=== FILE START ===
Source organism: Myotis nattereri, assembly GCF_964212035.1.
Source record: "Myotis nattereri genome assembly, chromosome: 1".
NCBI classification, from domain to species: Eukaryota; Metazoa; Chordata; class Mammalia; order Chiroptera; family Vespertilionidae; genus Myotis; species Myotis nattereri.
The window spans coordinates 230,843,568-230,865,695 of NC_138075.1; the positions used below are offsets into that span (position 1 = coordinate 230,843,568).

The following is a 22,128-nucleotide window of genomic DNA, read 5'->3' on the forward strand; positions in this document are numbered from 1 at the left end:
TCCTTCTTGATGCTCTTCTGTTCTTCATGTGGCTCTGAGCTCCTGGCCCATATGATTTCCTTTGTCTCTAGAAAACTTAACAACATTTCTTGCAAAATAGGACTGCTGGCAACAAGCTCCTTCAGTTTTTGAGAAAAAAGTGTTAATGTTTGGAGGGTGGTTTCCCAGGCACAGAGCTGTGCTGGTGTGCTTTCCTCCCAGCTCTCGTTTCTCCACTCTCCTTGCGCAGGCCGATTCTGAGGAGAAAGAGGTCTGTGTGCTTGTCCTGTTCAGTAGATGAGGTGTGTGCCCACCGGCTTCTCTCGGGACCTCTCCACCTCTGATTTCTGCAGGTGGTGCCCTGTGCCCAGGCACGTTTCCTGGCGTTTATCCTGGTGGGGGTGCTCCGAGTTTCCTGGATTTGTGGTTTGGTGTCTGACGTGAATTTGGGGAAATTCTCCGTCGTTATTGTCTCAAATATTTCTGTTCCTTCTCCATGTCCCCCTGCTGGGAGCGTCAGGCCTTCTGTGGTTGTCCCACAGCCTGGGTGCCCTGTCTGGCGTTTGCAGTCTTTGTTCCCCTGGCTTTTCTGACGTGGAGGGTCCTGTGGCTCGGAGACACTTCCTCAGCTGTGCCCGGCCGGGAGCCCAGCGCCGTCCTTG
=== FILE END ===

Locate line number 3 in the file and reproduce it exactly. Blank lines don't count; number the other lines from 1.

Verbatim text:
NCBI classification, from domain to species: Eukaryota; Metazoa; Chordata; class Mammalia; order Chiroptera; family Vespertilionidae; genus Myotis; species Myotis nattereri.